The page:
Flying Fish

The flying fish can glide through the air farther than the distance of 2 football fields. It uses its long wing-like pectoral fins to help it escape its enemies. The lower half of the tail is twice as long as the upper half and helps the fish swim up to 35 miles per hour before lift-off.


Tuna grow to be over 1,000 pounds in weight. The tuna is one of the fastest fish in the world, swimming up to 50 miles per hour. It is a schooling fish and undertakes great migrations, often swimming an entire ocean in a year. Because of its constant motion, the tuna is one of the few fish whose body temperature is higher than the temperature of the water.

Sharks are the tigers of the sea. They are some of the fastest swimmers in the ocean and feed on many kinds of fish, including tuna and marlin. They also eat sea turtles, seals, whales, and dolphins. Sharks are often referred to as “perfect killing machines.” They can detect small quantities of blood in water (the equivalent of 1 drop of blood in 25 gallons of water) at distances greater than a quarter mile. The teeth of sharks are adapted for slicing and are one of the hardest materials produced by an animal. The teeth are loosely set into the jaw of the shark. As a result, a shark will have several rows of replacement teeth in its jaw. In 10 years a shark may lose as many as 20,000 teeth. Sharks have strong jaw muscles, capable of biting with a pressure of 44,000 pounds per square inch (a human bite exerts only 150 pounds per inch). The most feared man-eating shark is the great white shark. The largest great white ever caught was 21 feet long, and weighed over 2 tons.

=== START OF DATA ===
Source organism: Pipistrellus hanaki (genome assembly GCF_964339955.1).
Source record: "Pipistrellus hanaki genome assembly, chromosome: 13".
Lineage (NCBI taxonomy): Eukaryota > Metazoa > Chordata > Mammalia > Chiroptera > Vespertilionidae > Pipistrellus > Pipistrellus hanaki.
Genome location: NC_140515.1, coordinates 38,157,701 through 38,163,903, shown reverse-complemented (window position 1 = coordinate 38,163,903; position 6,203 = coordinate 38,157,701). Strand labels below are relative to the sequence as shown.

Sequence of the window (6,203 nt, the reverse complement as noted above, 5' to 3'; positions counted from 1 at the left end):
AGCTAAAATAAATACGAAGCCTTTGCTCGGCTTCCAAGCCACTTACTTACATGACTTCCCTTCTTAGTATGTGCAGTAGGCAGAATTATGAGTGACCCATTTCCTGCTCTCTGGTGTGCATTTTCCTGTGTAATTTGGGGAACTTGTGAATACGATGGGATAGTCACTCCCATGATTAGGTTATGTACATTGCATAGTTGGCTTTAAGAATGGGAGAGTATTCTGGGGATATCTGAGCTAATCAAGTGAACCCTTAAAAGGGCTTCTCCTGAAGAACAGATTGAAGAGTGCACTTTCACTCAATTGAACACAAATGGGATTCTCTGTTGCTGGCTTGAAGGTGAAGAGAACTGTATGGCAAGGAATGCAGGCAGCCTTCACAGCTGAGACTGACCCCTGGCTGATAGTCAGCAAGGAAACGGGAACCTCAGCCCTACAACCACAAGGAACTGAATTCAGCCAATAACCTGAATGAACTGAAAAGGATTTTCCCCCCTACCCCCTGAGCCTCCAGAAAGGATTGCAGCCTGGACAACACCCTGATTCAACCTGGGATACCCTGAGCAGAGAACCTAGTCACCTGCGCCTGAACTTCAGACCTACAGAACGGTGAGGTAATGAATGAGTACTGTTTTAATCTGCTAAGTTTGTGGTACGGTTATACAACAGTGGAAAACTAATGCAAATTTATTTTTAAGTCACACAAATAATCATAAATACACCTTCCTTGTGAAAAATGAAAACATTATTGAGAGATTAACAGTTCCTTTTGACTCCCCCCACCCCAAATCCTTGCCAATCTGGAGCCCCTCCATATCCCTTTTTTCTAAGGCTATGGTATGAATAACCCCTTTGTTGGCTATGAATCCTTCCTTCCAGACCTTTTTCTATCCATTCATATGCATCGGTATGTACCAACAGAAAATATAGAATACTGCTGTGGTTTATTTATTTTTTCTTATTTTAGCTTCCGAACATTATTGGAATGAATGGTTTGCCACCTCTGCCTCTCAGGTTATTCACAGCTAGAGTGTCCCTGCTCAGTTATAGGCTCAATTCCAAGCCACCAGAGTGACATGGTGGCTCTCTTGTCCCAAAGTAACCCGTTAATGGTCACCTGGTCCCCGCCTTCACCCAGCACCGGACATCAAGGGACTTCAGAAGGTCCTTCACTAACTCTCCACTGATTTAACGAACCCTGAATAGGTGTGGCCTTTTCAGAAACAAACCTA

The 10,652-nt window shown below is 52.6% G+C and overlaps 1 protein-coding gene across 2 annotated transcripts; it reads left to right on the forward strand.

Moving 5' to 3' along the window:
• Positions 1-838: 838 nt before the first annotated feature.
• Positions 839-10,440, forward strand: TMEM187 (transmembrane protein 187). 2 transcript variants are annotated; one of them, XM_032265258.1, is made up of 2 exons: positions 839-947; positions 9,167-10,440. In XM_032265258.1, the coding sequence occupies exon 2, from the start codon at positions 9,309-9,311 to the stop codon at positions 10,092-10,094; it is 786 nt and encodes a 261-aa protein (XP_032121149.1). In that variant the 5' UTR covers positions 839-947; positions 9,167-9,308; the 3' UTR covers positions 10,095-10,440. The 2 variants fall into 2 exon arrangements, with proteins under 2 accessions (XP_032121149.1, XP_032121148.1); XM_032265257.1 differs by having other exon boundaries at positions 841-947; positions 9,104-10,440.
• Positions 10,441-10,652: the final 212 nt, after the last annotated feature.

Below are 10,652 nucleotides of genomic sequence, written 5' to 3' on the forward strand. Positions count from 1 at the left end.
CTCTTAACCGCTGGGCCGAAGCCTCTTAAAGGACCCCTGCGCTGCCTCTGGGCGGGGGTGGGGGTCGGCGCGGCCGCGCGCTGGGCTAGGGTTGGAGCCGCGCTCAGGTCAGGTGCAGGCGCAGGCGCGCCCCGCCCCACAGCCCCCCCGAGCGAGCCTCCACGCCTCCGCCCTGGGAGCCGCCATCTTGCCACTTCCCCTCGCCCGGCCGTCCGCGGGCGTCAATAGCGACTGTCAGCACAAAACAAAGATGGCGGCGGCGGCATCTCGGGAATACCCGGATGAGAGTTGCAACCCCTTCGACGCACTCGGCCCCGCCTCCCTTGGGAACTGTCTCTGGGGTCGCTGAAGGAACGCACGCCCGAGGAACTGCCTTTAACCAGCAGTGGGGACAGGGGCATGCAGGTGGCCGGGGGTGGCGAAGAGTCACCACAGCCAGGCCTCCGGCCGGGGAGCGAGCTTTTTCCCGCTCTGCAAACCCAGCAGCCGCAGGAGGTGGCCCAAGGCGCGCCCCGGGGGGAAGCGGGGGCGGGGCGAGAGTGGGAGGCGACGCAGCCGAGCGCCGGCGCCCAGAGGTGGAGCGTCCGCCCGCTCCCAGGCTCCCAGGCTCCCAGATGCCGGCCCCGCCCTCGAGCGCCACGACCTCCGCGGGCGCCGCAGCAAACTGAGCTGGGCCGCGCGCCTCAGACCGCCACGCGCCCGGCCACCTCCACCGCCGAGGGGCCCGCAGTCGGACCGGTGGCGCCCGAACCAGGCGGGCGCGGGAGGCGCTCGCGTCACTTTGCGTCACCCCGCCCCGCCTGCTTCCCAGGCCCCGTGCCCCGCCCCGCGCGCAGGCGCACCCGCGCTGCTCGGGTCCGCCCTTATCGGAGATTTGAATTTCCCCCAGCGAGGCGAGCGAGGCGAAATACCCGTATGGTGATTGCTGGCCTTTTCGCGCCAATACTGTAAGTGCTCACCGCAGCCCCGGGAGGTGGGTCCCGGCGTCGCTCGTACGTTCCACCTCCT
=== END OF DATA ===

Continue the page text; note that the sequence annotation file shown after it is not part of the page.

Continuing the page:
The Abyss – The Deep-water Community

The abyss community is off the continental shelf in deep water (3,000-10,000 feet deep). This is such a desolate area that you would not expect anything to be living there. The animals in this community never see the sun because it is continually dark. The animals in this community rely upon dead things drifting down from the surface for food. Since there is not much food in the abyss, the fish are small, usually less than a foot in length. The fish are slow moving and they have devised many ingenious ways to capture food. Many of the fish will attempt to eat others larger than themselves. Usually their mouth openings are very large. Many have a series of lights called photophores that attract prey to them.

Critters Found in the Abyss